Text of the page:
Often the hardest part about overhauling an organization’s IT security program is knowing where to begin. In this guest post, security pro Ryan Halstead has some advice on getting started.
Starting an information security program is a complicated process. Establishing and justifying the budget is the first step – but then where do you begin once you get approval?
Without a plan, starting a formal security program can be intimidating. Consider these five strategies for starting an information security program:
1. Designate a security representative
Even if you don’t have the budget for a dedicated security technician, it is important to appoint someone the de-facto “security contact” for the organization. Depending on the environment or business, this person can be of any technical background, including support or help desk staff.
The most important skill to have is a good customer service skills and a willingness to work with people who don’t understand information security. Additional budget will be easier to secure if the person can effectively communicate the value of security to the rest of the business.
2. Centrally manage IT security
Don’t expect your new security technician to immediately secure all business processes and programs. The security tech should serve as a central point of authority (or as an “auditor”), ensuring policies and procedures are followed. When security fails, the security tech should provide remediation services and document how the incident was handled.
The security technician should also ensure workflow or development processes within the IT department are closely observed. At the client or desktop level, the security tech should be checking OS and software updates and verifying that antivirus signatures are up-to-date. Best bet: Start small and don’t try to secure the entire company at once.
3. Define and document critical information and processes
Many small-business IT environments are not well documented, if at all. The key employees simply know the business, which usually includes business-critical programs, processes and dependencies. A major introductory task for your security representative will be starting the documentation process. The documentation should clearly define business technology processes, the dependencies and how they interoperate.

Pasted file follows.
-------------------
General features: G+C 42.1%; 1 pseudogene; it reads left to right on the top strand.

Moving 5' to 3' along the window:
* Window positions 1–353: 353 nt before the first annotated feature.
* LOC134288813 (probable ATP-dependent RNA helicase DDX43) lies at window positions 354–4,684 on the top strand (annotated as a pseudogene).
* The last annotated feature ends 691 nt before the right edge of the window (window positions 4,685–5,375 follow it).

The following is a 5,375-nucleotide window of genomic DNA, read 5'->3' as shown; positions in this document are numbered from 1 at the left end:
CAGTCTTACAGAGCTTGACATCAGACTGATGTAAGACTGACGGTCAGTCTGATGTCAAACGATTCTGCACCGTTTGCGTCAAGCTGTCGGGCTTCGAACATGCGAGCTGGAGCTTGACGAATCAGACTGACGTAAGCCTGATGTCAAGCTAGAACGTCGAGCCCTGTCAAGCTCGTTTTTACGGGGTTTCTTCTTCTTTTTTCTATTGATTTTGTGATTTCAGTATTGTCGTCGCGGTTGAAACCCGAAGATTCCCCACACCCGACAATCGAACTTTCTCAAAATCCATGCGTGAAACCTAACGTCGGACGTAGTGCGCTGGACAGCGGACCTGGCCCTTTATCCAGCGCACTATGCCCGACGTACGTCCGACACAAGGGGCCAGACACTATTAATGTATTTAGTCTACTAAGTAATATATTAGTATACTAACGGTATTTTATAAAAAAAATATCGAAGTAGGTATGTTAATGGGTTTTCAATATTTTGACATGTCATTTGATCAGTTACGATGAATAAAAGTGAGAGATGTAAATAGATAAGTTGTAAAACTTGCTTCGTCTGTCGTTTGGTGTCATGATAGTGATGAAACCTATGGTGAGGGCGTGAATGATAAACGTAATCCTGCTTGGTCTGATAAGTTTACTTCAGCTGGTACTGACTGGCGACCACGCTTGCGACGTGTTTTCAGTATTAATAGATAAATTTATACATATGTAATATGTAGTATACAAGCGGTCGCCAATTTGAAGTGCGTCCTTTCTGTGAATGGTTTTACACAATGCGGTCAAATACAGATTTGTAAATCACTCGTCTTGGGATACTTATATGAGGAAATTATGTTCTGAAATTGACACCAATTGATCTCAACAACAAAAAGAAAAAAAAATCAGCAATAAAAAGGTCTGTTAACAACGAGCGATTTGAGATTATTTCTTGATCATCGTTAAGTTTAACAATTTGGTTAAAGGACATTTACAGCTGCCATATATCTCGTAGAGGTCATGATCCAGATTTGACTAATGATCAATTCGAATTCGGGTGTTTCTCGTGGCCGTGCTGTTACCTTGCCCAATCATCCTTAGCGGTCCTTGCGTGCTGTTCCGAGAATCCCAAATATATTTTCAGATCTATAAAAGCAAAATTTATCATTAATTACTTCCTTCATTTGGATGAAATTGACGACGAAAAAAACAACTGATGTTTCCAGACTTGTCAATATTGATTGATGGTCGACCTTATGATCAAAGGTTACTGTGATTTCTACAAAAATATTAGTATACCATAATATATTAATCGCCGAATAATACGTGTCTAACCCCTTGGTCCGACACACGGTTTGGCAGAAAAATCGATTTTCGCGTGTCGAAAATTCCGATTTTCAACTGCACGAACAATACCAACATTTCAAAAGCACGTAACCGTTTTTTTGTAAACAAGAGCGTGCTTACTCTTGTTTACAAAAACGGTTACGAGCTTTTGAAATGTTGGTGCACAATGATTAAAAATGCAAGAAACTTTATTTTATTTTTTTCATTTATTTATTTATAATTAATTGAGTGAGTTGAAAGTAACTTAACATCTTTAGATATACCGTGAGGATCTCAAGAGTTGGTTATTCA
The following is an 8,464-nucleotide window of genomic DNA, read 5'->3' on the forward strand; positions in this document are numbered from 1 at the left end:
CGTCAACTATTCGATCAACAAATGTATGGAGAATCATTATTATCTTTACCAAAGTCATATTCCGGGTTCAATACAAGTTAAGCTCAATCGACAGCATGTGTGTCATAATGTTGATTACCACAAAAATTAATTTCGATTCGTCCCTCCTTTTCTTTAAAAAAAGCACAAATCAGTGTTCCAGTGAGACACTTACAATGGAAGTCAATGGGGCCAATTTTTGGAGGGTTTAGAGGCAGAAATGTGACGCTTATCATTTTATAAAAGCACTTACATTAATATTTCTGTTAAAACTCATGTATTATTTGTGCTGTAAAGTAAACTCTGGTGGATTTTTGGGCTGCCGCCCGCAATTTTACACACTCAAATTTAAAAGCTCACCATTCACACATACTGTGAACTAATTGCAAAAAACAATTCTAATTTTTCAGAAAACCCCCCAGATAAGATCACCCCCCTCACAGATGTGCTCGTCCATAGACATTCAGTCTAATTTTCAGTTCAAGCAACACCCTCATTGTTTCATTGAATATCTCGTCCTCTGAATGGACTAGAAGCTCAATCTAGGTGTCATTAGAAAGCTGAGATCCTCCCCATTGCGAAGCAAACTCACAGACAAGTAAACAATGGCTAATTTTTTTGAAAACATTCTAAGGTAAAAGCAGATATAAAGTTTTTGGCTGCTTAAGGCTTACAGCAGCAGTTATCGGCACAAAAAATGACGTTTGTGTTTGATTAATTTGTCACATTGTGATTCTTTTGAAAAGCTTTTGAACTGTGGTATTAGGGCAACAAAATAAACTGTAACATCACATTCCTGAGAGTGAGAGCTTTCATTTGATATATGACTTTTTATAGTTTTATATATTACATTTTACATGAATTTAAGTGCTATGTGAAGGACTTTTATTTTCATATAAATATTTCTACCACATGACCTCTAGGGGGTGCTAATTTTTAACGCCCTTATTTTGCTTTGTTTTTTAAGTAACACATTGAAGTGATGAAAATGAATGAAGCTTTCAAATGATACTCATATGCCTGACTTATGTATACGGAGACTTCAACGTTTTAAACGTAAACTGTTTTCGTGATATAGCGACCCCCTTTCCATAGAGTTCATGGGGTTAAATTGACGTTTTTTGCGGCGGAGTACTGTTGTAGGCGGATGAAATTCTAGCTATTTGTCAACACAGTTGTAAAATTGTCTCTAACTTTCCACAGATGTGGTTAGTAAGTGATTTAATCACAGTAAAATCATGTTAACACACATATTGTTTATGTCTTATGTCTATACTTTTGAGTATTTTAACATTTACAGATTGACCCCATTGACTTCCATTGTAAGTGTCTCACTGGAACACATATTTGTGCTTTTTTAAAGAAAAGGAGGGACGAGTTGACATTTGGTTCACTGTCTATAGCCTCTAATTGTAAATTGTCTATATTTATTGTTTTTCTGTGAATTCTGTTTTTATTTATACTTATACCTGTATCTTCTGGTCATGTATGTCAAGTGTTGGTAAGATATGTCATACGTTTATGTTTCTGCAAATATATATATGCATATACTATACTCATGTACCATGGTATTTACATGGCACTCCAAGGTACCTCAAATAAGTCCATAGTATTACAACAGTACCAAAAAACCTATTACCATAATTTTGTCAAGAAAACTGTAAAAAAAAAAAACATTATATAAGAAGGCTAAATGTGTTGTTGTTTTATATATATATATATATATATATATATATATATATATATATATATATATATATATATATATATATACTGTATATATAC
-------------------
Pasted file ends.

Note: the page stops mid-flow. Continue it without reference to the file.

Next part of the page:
The process of definition and documentation will also yield a very important dividend: creation of vital business continuity and disaster recovery planning materials. This documentation will provide for a quicker recovery, should a disaster strike the company.
4. Gather data about your network
Gathering information about the network will equip the security technician with a baseline of what “normal” should look like. While this process can be as simple or complicated as you make it, there are some important factors to consider.
Determine what you need to collect. All information is valuable in the right context: too much information is worthless if it overwhelms the observer. Establish what technology is important, and start at that point. If Internet bandwidth is important, start gathering usage statistics at the network edge, and pay less attention to the internal network at first. However, internal network monitoring can be the best way to quickly determine overall network health.
Some online research will yield a broad array of free network monitoring tools – begin to incorporate these tools to better understand your network and associated information environments. Be sure to talk about budget for storing this information, if you choose to keep it – networks logs can use a surprising amount of disk space.
5. Educate users
The single most important security consideration on your network is the user, and educating the user is probably the most effective use of your security tech’s time. Users are often the easiest way for outsiders to access your information.
Passwords, data hygiene, and how your users react to phishing and social engineering attempts will determine how secure your information will remain. Spending time educating and training users on good security practices is one of the best ways to use your security technician.
Starting a security program is a big step – but it shouldn’t be overwhelming. By using common sense and best practices, you can build a good security foundation. Engaging the information security community is also important. Developing relationships with other security staff in similar business sectors will help you better understand the nuts and bolts of security. But never assume you won’t fail: no system is ever totally secured. Be sure your security staff has access to incident response and remediation resources. Be calm, and use your head – and fully support your security staff every step of the way.
About the author: Ryan Halstead, CISSP is the Security Services Manager at Missouri Southern State University. His blog is located at blog.allocatedsecurity.com where he writes about security management and best practice. Opinions are his own, and do reflect those of his employer.